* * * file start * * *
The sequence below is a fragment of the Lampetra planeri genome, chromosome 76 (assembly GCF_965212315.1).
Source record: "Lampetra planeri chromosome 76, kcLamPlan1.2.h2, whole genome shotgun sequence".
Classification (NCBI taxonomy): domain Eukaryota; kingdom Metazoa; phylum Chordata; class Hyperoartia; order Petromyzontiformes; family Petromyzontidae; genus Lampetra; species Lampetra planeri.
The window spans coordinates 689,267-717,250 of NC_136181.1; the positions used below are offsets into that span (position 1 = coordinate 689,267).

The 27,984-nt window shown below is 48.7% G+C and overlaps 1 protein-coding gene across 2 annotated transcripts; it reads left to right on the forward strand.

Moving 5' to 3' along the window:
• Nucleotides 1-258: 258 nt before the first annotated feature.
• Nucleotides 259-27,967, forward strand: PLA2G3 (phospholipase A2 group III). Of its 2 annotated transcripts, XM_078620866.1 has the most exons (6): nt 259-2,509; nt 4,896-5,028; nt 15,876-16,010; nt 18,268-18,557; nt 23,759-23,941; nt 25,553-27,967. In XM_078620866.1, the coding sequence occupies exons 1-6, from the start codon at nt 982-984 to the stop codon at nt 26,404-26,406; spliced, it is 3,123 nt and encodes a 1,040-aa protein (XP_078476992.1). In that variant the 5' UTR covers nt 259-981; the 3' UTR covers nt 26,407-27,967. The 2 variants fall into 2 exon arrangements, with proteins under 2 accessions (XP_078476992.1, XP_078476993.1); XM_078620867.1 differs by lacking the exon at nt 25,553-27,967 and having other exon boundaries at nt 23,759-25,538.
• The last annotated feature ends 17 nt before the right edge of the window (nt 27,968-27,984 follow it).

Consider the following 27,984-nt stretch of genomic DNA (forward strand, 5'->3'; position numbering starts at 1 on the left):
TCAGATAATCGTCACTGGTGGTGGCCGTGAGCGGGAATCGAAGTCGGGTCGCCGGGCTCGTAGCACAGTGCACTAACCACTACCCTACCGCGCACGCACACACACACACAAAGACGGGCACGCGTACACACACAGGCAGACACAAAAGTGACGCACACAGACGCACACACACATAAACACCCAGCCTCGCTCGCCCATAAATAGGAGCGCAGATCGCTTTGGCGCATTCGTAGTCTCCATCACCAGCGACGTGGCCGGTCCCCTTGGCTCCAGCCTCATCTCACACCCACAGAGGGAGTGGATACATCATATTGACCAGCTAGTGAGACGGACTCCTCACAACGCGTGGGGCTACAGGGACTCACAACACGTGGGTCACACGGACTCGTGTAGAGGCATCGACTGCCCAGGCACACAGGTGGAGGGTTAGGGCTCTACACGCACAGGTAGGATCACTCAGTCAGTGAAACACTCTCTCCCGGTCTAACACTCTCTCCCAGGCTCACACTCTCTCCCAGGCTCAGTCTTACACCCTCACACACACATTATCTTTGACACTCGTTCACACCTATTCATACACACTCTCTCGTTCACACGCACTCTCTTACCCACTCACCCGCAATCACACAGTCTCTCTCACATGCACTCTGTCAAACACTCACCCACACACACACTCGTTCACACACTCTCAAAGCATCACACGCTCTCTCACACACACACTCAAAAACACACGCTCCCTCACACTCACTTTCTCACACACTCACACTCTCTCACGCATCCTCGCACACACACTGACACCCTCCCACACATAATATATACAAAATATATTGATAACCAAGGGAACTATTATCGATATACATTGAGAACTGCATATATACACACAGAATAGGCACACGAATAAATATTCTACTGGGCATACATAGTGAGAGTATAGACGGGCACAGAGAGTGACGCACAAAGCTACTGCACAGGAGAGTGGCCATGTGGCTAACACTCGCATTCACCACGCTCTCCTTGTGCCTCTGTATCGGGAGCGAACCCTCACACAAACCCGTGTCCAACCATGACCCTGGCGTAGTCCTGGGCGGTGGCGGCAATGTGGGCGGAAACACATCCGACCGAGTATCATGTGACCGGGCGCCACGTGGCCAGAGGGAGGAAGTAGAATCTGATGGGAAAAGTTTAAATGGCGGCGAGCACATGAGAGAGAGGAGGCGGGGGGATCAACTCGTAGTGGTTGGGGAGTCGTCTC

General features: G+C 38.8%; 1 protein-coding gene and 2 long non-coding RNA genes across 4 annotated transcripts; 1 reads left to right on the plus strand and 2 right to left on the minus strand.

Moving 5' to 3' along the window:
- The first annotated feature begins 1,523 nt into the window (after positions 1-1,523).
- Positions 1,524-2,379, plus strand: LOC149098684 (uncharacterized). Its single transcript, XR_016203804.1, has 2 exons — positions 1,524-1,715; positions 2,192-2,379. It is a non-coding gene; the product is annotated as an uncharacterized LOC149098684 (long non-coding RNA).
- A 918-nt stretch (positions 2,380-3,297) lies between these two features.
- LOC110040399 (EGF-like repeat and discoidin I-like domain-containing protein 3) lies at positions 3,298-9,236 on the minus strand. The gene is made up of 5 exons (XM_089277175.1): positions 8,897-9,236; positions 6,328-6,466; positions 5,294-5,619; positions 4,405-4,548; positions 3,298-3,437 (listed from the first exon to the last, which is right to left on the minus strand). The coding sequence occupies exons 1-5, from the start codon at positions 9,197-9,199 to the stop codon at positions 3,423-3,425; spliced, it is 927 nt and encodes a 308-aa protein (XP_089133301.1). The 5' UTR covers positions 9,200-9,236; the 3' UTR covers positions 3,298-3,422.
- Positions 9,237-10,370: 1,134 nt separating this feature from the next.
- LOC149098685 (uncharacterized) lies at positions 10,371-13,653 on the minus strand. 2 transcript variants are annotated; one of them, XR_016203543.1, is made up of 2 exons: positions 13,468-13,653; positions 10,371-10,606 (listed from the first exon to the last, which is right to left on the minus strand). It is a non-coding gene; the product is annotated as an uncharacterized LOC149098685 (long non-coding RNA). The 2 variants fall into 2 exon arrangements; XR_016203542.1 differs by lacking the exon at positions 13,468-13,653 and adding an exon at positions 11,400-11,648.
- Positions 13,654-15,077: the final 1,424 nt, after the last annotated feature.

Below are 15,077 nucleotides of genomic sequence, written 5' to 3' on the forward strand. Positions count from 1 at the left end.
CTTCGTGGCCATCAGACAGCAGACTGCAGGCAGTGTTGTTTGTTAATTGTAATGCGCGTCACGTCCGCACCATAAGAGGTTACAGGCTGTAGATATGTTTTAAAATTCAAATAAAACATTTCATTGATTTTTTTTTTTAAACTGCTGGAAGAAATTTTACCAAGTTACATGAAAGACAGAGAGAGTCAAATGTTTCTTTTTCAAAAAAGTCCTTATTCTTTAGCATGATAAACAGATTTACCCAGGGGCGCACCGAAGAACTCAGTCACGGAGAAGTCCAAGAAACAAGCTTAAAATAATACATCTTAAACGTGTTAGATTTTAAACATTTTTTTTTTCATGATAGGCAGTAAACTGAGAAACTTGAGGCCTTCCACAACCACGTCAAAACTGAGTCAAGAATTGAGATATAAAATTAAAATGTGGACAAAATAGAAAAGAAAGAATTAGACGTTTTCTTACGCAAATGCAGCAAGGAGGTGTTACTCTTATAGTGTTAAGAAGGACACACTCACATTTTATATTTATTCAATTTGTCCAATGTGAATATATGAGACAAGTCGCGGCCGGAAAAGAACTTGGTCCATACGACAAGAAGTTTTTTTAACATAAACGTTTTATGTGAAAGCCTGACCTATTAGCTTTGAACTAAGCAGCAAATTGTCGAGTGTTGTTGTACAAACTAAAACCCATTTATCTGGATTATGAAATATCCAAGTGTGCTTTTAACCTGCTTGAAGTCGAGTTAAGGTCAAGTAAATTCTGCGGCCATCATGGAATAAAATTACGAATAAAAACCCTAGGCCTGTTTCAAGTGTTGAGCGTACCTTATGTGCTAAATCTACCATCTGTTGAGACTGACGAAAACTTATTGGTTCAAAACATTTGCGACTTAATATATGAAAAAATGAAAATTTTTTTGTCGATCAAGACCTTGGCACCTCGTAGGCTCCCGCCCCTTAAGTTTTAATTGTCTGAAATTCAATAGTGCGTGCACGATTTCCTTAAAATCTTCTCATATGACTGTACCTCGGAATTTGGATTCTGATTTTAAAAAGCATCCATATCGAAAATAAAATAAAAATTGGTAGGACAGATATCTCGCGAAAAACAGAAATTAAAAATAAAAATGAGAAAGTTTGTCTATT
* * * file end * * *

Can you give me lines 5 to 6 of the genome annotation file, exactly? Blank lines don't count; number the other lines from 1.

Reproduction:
The 27,984-nt window shown below is 48.7% G+C and overlaps 1 protein-coding gene across 2 annotated transcripts; it reads left to right on the forward strand.

Moving 5' to 3' along the window: